Pavement Preservation Journal - Spring 2012 - (Page 9)
By Michael Buckingham President, FP2 Inc.
New Year, New Leadership for FP2
t press time in late January we fi nd ourselves in a new year, with new horizons and new leadership for FP2, Inc. Even as uncertainty continues in 2012 about the future of the national surface transportation program, we know that the philosophy of pavement preservation — spurred by outreach from the Federal Highway Administration — is penetrating to state, county and municipal governments from coast-to-coast. It’s easy to see why, although the reasons for it are discouraging. Most road agencies simply no longer have the wherewithal to continue building or reconstructing pavements. Costs have risen, traffic has increased and pavements have aged, yet neither political leaders nor their constituencies have the will to raise the funds they need to bring their systems into top shape. Instead, pavement preservation practice gives those cash-strapped agencies the means to prolong the life and ride quality of existing pavements for years to come, at which time — at the end of their extended life cycles — owning agencies may have been able to program funds to reconstruct them. AT THE CENTER OF THE MOVEMENT We at FP2 are proud to be involved with this important movement. While FP2’s mission has changed a little since its founding — we now are active “inside the Beltway” as we attempt to influence policy makers there and make sure pavement preservation is part of the next surface transportation act — FP2 always has been at the center of the efforts to promote pavement preservation and get it accepted among all levels of government. In 2012 your association continues its mission in getting the word on pavement preservation to our representatives and senators in Congress. To this end we have continued to retain the lobbying fi rm Williams & Jensen PLLC to tell our story. The new Moving Ahead for Progress in the 21st Century (MAP-21) Senate bill has been marked up and contains numerous references to pavement preservation, while the House bill was yet to be issued. We will continue to keenly follow the progress of surface transportation reauthorization in Congress.
We continue working with the National Center for Pavement Preservation (NCPP) to bring to fruition the year’s biggest event in pavement preservation, the National Pavement Preservation Conference (NPPC) to be held Aug. 27-30 in Nashville. In addition to a stellar technical program, the NPPC will be enhanced by the co-location of meetings of major regional pavement preservation partnerships. The fi rst morning of the conference will feature four concurrent meetings of the Midwestern, Northeast, Rocky Mountain West, and Southeast Pavement Preservation Partnerships. The recent blossoming of these regional partnerships and state councils is making it easier to “spread the word” about pavement preservation even as they focus on technologies relevant to the geographical regions in which they exist. The NPPC also will be the site of the presentation of FP2’s most prestigious award, the James B. Sorenson Award for Excellence in Pavement Preservation for 2011. It’s essential to recognize exemplary efforts and the Tennessee DOT will be so honored. I invite you to consider nominating a program worth recognizing; you’ll fi nd the details in a sidebar within this issue’s article on the NCCP (see p. 10). And FP2 has agreed to coordinate with its founding member associations — the Asphalt Emulsion Manufacturers Association, Asphalt Recycling & Reclaiming Association, and International Slurry Surfacing Association — in holding the Second International Conference on Pavement Preservation in conjunction with their combined annual meetings in 2015 in Paris. None of this progress would have been possible without the leadership of Baxter Burns, our immediate past president. To him we owe a great debt and we know that the new board of directors and I will continue to rely on his leadership as the months unfold. Now I stand in his shoes, although I am glad to say that I’ve been active with FP2 for a long, long time, having been present at its birth in 1992. But that’s the past. It’s the future in which we should be most interested. I hope you will join me and your skilled board of directors in moving FP2 and pavement preservation forward in the exciting years ahead.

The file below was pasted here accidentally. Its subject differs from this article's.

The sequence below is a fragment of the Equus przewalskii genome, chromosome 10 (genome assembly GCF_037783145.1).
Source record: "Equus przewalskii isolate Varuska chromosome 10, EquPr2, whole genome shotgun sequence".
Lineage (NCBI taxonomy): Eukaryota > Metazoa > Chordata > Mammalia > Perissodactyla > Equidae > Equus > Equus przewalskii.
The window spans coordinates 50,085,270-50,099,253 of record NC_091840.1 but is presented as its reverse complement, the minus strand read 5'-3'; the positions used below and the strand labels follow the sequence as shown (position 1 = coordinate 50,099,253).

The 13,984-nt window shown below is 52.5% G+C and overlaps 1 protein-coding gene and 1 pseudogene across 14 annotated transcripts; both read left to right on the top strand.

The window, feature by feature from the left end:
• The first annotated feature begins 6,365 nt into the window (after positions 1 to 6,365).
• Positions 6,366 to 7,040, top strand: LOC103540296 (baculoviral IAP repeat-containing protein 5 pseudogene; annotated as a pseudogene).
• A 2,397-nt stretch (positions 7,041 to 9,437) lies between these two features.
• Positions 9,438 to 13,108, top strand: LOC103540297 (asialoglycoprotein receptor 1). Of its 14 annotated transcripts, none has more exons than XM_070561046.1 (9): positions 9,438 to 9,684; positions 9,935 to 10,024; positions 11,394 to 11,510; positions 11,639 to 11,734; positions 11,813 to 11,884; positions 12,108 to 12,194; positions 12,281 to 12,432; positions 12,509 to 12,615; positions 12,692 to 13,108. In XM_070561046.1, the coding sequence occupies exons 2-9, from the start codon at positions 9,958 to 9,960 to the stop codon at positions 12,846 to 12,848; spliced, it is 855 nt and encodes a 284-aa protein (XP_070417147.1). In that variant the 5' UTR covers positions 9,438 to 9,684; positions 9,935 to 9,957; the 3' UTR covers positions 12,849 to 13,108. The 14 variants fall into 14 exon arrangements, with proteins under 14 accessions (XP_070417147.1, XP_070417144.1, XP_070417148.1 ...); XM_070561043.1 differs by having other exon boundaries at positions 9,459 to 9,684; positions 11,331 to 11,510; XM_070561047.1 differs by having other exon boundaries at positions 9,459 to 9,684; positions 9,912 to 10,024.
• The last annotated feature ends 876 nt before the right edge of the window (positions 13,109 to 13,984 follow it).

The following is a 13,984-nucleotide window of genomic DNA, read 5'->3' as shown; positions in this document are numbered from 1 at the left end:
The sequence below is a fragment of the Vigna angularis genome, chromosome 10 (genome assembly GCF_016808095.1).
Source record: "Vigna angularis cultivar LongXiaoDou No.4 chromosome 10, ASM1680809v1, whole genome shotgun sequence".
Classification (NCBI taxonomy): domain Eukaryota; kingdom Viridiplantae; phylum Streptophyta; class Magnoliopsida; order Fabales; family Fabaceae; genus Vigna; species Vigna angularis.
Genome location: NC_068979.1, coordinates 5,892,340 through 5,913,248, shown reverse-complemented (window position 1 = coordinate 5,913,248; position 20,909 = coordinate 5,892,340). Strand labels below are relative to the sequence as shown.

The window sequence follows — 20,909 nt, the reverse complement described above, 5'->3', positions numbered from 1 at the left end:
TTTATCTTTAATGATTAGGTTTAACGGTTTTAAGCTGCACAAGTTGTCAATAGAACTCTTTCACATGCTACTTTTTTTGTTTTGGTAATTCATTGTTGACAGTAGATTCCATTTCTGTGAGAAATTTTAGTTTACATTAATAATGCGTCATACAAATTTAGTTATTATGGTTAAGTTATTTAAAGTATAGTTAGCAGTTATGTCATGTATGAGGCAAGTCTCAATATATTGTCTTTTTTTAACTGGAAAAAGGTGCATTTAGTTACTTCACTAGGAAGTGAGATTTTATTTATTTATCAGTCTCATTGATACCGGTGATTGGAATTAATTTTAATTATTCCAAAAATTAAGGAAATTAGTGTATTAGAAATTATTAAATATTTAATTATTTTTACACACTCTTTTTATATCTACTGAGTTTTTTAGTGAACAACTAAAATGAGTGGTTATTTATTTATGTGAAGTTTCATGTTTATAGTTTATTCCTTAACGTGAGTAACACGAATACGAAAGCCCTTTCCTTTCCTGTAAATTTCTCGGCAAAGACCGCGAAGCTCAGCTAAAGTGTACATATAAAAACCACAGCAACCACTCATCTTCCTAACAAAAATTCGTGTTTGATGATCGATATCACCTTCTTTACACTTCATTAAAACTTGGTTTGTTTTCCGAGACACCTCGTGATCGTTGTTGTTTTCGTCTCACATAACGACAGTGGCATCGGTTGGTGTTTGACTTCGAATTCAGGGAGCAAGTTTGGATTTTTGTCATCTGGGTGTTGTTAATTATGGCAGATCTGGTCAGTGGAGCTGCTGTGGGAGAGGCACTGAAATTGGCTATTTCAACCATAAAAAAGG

Spring 2012 pavement preservation journal 9
Table of Contents for the Digital Edition of Pavement Preservation Journal - Spring 2012
National Preservation Conference: Make Plans Now
Pavement Preservation is ‘Sustainable’ Choice
Deck Micro Surfacing Cuts Accidents, Wins Award
Enhanced Fog Seals Boost Chip Retention
Sophisticated ‘Seal Coats’ Enhance Texas DOT Pavement Preservation
Rejuvenating Treatment Preserves Runway, Grooving
Fine-Mill Pavements for Smooth Thin Overlays
Puerto Rico, Southeast States Focus on Preservation
Maryland Identifies Right Fix for Right Road, Right Time
‘Thin is In’ for New Texas Center Courses
Why to Cut Back on Cutback Asphalt
Test Sections Constructed at Virginia Smart Road
Ground Penetrating Radar Fills Gaps in PMS
Pavement Preservation Journal - Spring 2012